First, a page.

Leveled reading: The making of a literacy myth

Robert Pondiscio & Kevin Mahnken, via a kind reader’s email:

Among opponents of the Common Core, one of the more popular targets of vitriol is the standards’ focus on improving literacy by introducing higher levels of textual complexity into the instructional mix. The move to challenge students with more knotty, grade-level reading material represents a shift away from decades of general adherence to so-called “instructional level theory,” which encourages children to read texts pitched at or slightly above the student’s individual reading level. New York public school principal Carol Burris, an outspoken standards critic and defender of leveled reading, recently published an anti-Common Core missive on the Washington Post’s Answer Sheet blog that was fairly typical of the form. Where, she wondered, “is the research to support: close reading, increased Lexile levels, the use of informational texts, and other questionable practices in the primary grades?”

The blog post, which has already been intelligently critiqued by Ann Whalen at Education Post, expanded on remarks delivered by Burris earlier this month at an Intelligence Squared U.S. debate with Fordham president Michael Petrilli and former assistant secretary of education Carmel Martin. There, too, she demanded evidence of literacy improvements arising from the use of complex texts.

A fair request and one that warrants a thorough response. But first, for the benefit of readers who are neither teachers nor literacy specialists, a quick explainer on how these two theories of reading work: In leveled reading, a teacher listens as her student reads a piece of text at a given reading level. If the child makes two-to-five mistakes per one hundred words, that is considered her “instructional” level. Zero or one mistakes means the book is too easy; six or more mistakes and that level is deemed her “frustration” level. Children are then offered lots of books at their “just right” level on the theory that if they read extensively and independently, language growth and reading proficiency will follow, setting the child on a slow and steady climb through higher reading levels. It sounds logical, and, as we will see, there are definite benefits to getting kids to read a lot independently.

By marked contrast, Common Core asks teachers to think carefully about what children read and choose grade-level texts that use sophisticated language or make significant knowledge demands of the reader (teachers should also be prepared, of course, to offer students support as they grapple with challenging books). Instead of asking, “Can the child read this?” the question might be, “Is this worth reading?”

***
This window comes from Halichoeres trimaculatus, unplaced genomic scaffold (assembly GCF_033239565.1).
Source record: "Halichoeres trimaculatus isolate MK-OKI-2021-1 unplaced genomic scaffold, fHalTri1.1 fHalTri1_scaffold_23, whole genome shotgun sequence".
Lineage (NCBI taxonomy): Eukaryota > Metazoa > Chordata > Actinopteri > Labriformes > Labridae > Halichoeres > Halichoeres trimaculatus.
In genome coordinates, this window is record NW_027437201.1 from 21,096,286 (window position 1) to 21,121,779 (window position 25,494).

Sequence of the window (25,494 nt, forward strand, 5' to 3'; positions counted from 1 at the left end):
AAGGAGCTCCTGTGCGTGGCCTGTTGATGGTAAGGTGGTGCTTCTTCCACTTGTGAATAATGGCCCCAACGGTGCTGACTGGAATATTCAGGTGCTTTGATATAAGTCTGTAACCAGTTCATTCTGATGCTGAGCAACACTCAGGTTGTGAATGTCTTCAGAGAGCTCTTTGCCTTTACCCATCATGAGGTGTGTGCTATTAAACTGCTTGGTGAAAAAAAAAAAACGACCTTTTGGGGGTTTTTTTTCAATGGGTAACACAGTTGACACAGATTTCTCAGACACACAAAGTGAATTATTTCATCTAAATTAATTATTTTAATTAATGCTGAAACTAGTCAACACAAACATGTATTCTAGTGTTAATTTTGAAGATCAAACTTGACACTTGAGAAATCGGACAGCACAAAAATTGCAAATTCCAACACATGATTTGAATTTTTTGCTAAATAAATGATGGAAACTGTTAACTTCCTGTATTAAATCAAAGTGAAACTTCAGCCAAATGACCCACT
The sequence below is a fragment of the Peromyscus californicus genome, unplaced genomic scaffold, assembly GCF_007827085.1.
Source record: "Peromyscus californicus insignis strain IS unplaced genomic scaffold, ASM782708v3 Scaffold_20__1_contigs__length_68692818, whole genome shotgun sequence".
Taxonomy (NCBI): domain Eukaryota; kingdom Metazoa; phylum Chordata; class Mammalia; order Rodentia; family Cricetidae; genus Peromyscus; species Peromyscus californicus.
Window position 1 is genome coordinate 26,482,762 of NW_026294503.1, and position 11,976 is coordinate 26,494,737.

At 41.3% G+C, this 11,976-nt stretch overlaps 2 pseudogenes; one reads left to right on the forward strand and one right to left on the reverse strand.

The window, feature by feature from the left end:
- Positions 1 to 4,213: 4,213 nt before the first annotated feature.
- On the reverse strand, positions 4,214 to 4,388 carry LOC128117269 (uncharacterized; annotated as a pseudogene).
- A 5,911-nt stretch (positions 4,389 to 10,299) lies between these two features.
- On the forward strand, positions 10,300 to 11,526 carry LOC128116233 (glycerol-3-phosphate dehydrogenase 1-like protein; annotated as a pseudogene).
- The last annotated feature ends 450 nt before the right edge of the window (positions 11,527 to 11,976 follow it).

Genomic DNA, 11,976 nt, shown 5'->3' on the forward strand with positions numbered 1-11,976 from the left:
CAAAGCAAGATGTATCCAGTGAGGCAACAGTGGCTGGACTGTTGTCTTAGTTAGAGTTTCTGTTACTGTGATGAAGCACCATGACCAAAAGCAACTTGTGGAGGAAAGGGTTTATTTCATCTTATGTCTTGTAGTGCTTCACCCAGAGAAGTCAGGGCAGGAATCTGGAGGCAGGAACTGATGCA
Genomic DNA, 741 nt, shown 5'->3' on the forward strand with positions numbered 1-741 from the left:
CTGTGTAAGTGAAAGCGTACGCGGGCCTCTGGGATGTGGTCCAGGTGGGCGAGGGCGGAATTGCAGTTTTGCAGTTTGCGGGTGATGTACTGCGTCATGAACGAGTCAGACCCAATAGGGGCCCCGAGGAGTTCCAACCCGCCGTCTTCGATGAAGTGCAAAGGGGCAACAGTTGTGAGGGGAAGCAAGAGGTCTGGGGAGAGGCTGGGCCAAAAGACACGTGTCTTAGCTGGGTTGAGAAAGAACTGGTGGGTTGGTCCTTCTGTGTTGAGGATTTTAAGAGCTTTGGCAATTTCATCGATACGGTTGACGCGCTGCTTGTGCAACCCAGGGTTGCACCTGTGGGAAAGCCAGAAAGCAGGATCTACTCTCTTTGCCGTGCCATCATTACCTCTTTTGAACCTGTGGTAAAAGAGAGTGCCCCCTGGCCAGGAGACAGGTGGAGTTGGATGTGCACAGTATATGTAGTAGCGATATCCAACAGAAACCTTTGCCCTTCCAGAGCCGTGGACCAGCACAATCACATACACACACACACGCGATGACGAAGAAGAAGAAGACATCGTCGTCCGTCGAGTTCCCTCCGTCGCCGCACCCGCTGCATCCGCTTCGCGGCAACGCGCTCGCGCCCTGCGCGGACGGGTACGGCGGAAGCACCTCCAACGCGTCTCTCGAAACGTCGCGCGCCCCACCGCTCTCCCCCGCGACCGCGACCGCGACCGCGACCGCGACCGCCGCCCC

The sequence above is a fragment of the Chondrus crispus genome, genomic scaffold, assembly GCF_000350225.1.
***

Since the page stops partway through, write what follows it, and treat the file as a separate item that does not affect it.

Leveled reading is intuitive and smartly packaged (who wants kids to read “frustration level” books?), but its evidence base is remarkably thin. There is much stronger research support for teaching reading with complex texts.

What’s the source of the blind faith that Burris and others have in leveled reading instruction? “In the decades before Common Core, an enormous amount of the instruction in American elementary and middle schools has been with leveled text,” says David Liben, a veteran teacher and Senior Content Specialist at Student Achievement Partners. “The generally poor performance of our children on international comparisons speaks volumes about its effectiveness. To become proficient, students need to have the opportunity to read, with necessary support, rich complex text. But they also need to read—especially if they are behind—a huge volume and range of text types just as called for in the standards.” Students could read many of these less complex texts independently. “Instruction with complex text at all times is not what is called for, even by Common Core advocates,” Liben takes care to note.

Burris and others, however, offer a reflexive defense of leveled instruction. At the Intelligence Squared event, she claimed that “We know from years of developmental reading research that kids do best when they read independently with leveled readers.” Such surety is belied by a surprising lack of rigorous evidence. Literacy blogger Timothy Shanahan, a Distinguished Professor Emeritus of urban education at the University of Illinois at Chicago, recently detailed his discovery of the inauspicious origins of instructional level theory as a young scholar.

Made famous in Emmett Betts’s influential, now-little-remembered 1946 textbook Foundations of Reading Instruction, leveled reading theory actually emerged from a more obscure study conducted by one of Betts’s doctoral students. “I tracked down that dissertation and to my dismay it was evident that they had just made up those designations without any empirical evidence,” Shanahan wrote. When the study—which had in effect never been conducted—was “replicated,” it yielded wildly different results. In other words, there was no study, and later research failed to show the benefits of leveling. “Basically we have put way too much confidence in an unproven theory,” Shanahan concluded.

A pdf version of the post is available here, via a kind reader.

Related: Madison’s long term, disastrous reading results.